I simply don't have access to a "cares about RBI" place in my psyche. There is a "mildly curious about OBI%" alcove just before the acid filled lake guarded by robot snipers with lasers which leads to the "cares about RBI" antechamber though. - Nate

  14. #73
    Please come again pedro's Avatar
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    Re: Jessica gets her Justice today!

    Quote Originally Posted by Ltlabner View Post
    And what exactly does a person who murders, rapes and reeks havoc on society have to live for? What sort of great things have they aspired to? What sort of great positive imprints have they made on society?

    Are the folks who commit crimes worthy of the death penalty generally carving out some great lives for themselves? Are they on some upward path in life? Are they on the verge of "turning it all around"?

    Do these kinds of people sit around and pontificate the meaning of freedom? Do they consider the essense of anything worth living for? Do they see innocence and seek to protect it?

    No. They kill. They rape. They take away all of these things from innocent people. They destroy things that are good. They can't fathom the concepts we hold dear, because they seek to destroy them. They couldn't begin to relate to "freedom" and "life" and "responsibility" otherwise they'd have made far different choices and wouldn't be killing and raping.

    Sure, if you ask the average inmate if they'd rather be free they'll say yes. But I'd suggest that if you can't even understand, relate to, or identify with the concepts of freedom, locking you in a cell doesn't even begin to dent the surface of 'punishment'.
    I think you have a somewhat black & white view of violent crime and the people that commit them. While it may be true that some violent criminals are purely socio-pathic predators, plenty of violent crimes are committed by highly intelligent people who could easily "fathom" the concepts of freedom, life & responsibility. That doesn't mean that they are good people, or that they value the lives of others in the way that most people do, but to suggest that they can't conceive of prison as a punishment, just because they are criminals, is extremely naive.
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  15. #74
    Mon chou Choo vaticanplum's Avatar
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    Re: Jessica gets her Justice today!

    Quote Originally Posted by Ltlabner View Post
    And what exactly does a person who murders, rapes and reeks havoc on society have to live for? What sort of great things have they aspired to? What sort of great positive imprints have they made on society?

    Are the folks who commit crimes worthy of the death penalty generally carving out some great lives for themselves? Are they on some upward path in life? Are they on the verge of "turning it all around"?

    Do these kinds of people sit around and pontificate the meaning of freedom? Do they consider the essense of anything worth living for? Do they see innocence and seek to protect it?

    No. They kill. They rape. They take away all of these things from innocent people. They destroy things that are good. They can't fathom the concepts we hold dear, because they seek to destroy them. They couldn't begin to relate to "freedom" and "life" and "responsibility" otherwise they'd have made far different choices and wouldn't be killing and raping.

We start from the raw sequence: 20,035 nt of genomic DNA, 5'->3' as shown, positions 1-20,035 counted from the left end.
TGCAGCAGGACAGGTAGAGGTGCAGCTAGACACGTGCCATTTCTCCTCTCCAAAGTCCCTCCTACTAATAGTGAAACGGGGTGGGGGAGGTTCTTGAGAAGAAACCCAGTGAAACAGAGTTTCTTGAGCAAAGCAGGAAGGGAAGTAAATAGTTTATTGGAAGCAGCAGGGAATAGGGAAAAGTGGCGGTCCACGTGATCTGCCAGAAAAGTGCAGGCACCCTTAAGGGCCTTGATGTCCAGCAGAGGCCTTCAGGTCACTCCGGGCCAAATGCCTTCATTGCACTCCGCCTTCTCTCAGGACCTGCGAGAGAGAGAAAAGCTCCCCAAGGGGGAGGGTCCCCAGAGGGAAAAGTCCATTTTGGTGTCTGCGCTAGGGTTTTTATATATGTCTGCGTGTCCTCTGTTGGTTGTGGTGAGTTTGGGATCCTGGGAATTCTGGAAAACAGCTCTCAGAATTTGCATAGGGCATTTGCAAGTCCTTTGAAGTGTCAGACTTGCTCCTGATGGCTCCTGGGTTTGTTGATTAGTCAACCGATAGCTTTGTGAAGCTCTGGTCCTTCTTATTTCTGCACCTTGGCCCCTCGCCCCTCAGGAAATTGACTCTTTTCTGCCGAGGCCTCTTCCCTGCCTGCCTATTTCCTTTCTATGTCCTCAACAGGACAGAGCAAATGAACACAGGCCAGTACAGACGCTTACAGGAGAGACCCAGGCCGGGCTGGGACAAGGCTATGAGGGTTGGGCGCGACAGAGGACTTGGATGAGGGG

If you truely understand freedom, you would never, ever consider taking it away from someone else. You may be tempted, especially under emotional distress, but you wouldn't act on it when push came to shove.

    Sure, if you ask the average inmate if they'd rather be free they'll say yes. But I'd suggest that if you can't even understand, relate to, or identify with the concepts of freedom, locking you in a cell doesn't even begin to dent the surface of 'punishment'.
    I don't understand how your post relates back to what I was saying. You seem to have an idea that people who have committed very serious crimes are living a life they are not. Many maximum-security prisons in this country involve solitary confinement in a tiny windowless room for up to 23 hours a day. There is no work. There is no exercise. There is no "entertainment". I hear this argument a lot, that taxpayers are paying for prisoners to do things that they're simply not. Not these prisoners.

    To me, that IS punishment. That is saying: we're giving you nothing else to do, literally nothing else on earth, but to think about what you did until your body gives out. It doesn't have to do with rehabilitation or freedom. It's punishment. It's really quite simple. The death penalty, by contrast, is revenge. It has far more to do with appeasing those left on earth than it does punishing the perpetrator.
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  16. #75
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    Re: Jessica gets her Justice today!

    Quote Originally Posted by vaticanplum View Post
    To me, that IS punishment. That is saying: we're giving you nothing else to do, literally nothing else on earth, but to think about what you did until your body gives out. It doesn't have to do with rehabilitation or freedom. It's punishment. It's really quite simple. The death penalty, by contrast, is revenge. It has far more to do with appeasing those left on earth than it does punishing the perpetrator.
    And I'm saying to the types of criminals who would commit these crimes it's not punishment at all. They don't understand the concept of freedom, so how in the world could taking it away punish them? Society is standing over them saying "bad person, now go sit and do nothing" and the criminal is thinking, "uh....ok....what's for dinner".

    How many seconds of the day do you think they actually spend thinking about their crime?

    Basically the "they have to think about it till they die" argument is an extension of "go to your room and think about what you did" on a grander scale. Whoopie do.
    Last edited by Ltlabner; 03-08-2007 at 11:52 PM.
    a super volcano of ridonkulous suckitude.

    I simply don't have access to a "cares about RBI" place in my psyche. There is a "mildly curious about OBI%" alcove just before the acid filled lake guarded by robot snipers with lasers which leads to the "cares about RBI" antechamber though. - Nate